Coming from the Place of One’s Upbringing is a Super Powerful Narrative
By W. F. Twyman, Jr.
The place of one’s upbringing is an interesting space because one is leaning into purity of earliest relationships. These relationships are pre-Mass Formation, pre-Critical Race Theory, pre-Wokeism. These earliest relationships generate awareness followed by memories and experiences. Slogan words deny us our mindfulness in this world. Perhaps 40% of people are hearing the signals, extreme collectivism masked as slogan words, but the 40% in the middle are failing to heed the signals of how bad extreme collectivism can be. (See The American Soviet Mentality: Collective Demonization Invades Our Culture by Izabella Tabarovsky.)
People should pay attention to the signals, that one must self-censor and suppress one's sense of self. Self-censorship is self-sabotage as the writer Africa Brooke cautions. It follows that collective censorship creates a dystopia of collective sabotage.
In this podcast interview with public intellectual and writer David Bernstein, host Jennifer Richmond and I talk about the freedom to talk with each other free from slogan words. That sense of walking on egg shells is gone. In its place is a sense of give and take, mutual investment in ferreting out nuggets of insight and enduring truths. The conversation is not courageous. The conversation is meaningful.
David and I share a common experience in our upbringing. We both come from families where healthy argument was an inheritance from spirited uncles. I don’t know how many uncles graced the Bernstein household but I enjoyed a veritable debating society of fifteen uncles growing up. Uncles Robert Daniel Twyman, James Scott Twyman, Willie Ernest Twyman, Sr., McCormick Twyman – gather those uncles together at Grandma’s red brick home on Terminal Avenue and one was guaranteed four different opinions on any issue under the sun. And I was blessed as a nephew because I learned one could disagree without being disagreeable. David learned the same lessons from his uncles and we talk about coming from the place of one’s upbringing in our podcast.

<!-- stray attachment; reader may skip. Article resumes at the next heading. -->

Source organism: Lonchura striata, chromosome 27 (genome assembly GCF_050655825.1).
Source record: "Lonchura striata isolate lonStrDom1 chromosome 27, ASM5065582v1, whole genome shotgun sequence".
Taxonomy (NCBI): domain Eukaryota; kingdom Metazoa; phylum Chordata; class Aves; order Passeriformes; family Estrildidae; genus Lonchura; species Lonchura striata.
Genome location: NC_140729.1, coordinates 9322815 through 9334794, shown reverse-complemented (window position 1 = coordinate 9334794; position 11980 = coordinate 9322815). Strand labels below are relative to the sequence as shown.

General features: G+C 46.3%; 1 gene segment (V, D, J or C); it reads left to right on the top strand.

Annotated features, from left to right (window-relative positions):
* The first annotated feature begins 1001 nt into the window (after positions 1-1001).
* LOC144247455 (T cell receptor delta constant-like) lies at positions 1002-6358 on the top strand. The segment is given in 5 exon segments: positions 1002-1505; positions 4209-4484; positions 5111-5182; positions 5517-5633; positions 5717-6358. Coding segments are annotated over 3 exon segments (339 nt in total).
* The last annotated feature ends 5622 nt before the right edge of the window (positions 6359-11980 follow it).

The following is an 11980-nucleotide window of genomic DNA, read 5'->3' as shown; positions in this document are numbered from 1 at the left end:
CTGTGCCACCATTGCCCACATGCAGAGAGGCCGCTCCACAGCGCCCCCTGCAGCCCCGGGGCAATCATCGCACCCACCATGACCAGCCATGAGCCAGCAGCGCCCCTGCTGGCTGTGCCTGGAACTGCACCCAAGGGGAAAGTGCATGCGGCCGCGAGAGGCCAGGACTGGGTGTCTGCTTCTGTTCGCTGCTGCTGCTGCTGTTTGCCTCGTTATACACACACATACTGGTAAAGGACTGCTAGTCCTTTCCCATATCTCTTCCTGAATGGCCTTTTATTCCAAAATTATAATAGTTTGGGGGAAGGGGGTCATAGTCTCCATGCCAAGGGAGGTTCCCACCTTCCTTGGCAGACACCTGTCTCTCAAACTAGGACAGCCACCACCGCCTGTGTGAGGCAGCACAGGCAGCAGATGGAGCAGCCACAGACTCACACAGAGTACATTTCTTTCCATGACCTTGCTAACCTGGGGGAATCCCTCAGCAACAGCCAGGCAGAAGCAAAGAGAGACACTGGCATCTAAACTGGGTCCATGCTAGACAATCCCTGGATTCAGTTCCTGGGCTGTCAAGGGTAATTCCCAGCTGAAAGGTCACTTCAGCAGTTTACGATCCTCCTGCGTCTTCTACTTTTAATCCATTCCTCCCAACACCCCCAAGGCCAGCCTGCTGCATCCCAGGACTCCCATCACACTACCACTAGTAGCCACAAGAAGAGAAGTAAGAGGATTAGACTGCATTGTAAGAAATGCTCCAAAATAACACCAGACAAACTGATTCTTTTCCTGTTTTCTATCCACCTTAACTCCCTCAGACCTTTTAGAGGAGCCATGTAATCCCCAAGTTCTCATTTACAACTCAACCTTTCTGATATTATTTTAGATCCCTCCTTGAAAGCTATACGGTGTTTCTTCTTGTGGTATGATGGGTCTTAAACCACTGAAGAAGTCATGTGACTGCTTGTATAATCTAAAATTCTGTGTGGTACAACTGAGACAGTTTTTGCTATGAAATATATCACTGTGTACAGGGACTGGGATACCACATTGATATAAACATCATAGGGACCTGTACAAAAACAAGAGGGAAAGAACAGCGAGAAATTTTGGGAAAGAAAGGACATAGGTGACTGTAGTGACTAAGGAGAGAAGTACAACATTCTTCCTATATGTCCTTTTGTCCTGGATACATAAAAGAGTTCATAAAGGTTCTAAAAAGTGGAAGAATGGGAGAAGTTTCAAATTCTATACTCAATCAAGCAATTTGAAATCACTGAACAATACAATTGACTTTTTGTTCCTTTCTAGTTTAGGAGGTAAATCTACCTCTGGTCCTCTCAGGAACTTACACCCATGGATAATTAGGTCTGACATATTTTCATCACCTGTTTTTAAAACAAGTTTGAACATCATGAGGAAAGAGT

My uncles would not recognize the world of self-censorship in families today. Men born in the 1920s would view the 2020s as dystopian.
I was reminded of an old joke a Jewish writer shared with me – If one asks two Jewish people a question, one will receive three opinions. Sadly, I would add if one asks three Black people a question, one will receive one opinion. How do we increase that number from one opinion to three opinions? Maybe this podcast is a step in the right direction.
For example, I reject slogan words and yet, out of curiosity, I asked David whether I should stay in my lane since my upbringing is not a ghetto upbringing. David’s answer is refreshing. Even more refreshing was my asking the question in search of David’s genuine perspective. I wanted to know, the hallmark of an intimate conversation. I asked David whether Critical Race Theorists were attempting to gaslight me, to disrupt my perception of my upbringing and reality. I may not agree with David’s answer but my goal was to understand, not to bully and manipulate the proper answer out of David.
John McWhorter has said we are witnessing the birth of a religion, to be Woke. I would say this podcast is part of a parallel movement which should be coined The Dissidents. The scripture of slogan words corrupts and disrupts open and honest conversations. And the disruption is race-based. Our goal as writers is to wake people up from the narrative, the mass formation, of Blackness is Oppression. Nothing Else Matters. In this podcast, David, Jennifer and I talk free of slogan words. We talk free of the deadening force of dogma, rituals. We talk as dissidents. We talk as human beings, not avatars for a race.
Reality should inform Theory, not the other way around.
Come join us.
In the Hold my Drink — navigating culture with a chaser of civility, and Counterweight podcast, Episode 65, we speak with David Bernstein on the existence of culture, it’s use as a short-hand, where it can hem us in, and the myopia of current discourse and debate. We agree to live life “out loud”, speaking honestly of our individual experiences, in the hope of creating an inclusive community of dissidents honoring diversity and difference. All discussed with a chaser of civility, of course, and a glass of champagne.
Hold my Drink welcomes all people with all kinds of beverages to join us as we explore the truths of a chaotic and beautiful world, together.
The Jewish Phenomenon: Seven Keys to the Enduring Wealth of a People, Steven Silbiger
Bad News, Batya Unger-Saygon
Man’s Search for Meaning, Viktor Frankl
The Righteous Mind, Jonathan Haidt
The Constitution of Knowledge, Jonathan Rauch
Who Decides What’s Racist, Persuasion, David Bernstein
A passionate advocate of the free expression of ideas, Bernstein is the founder of the Jewish Institute for Liberal Values, which fights for liberalism and against the imposition of ideology inside the Jewish community. He is also the co-founder of the Institute for Liberal Values, the past President and CEO of Jewish Council for Public Affairs, former executive director of the David Project and a former senior staffer at the American Jewish Committee. You can find him on Twitter @DavidLBernstein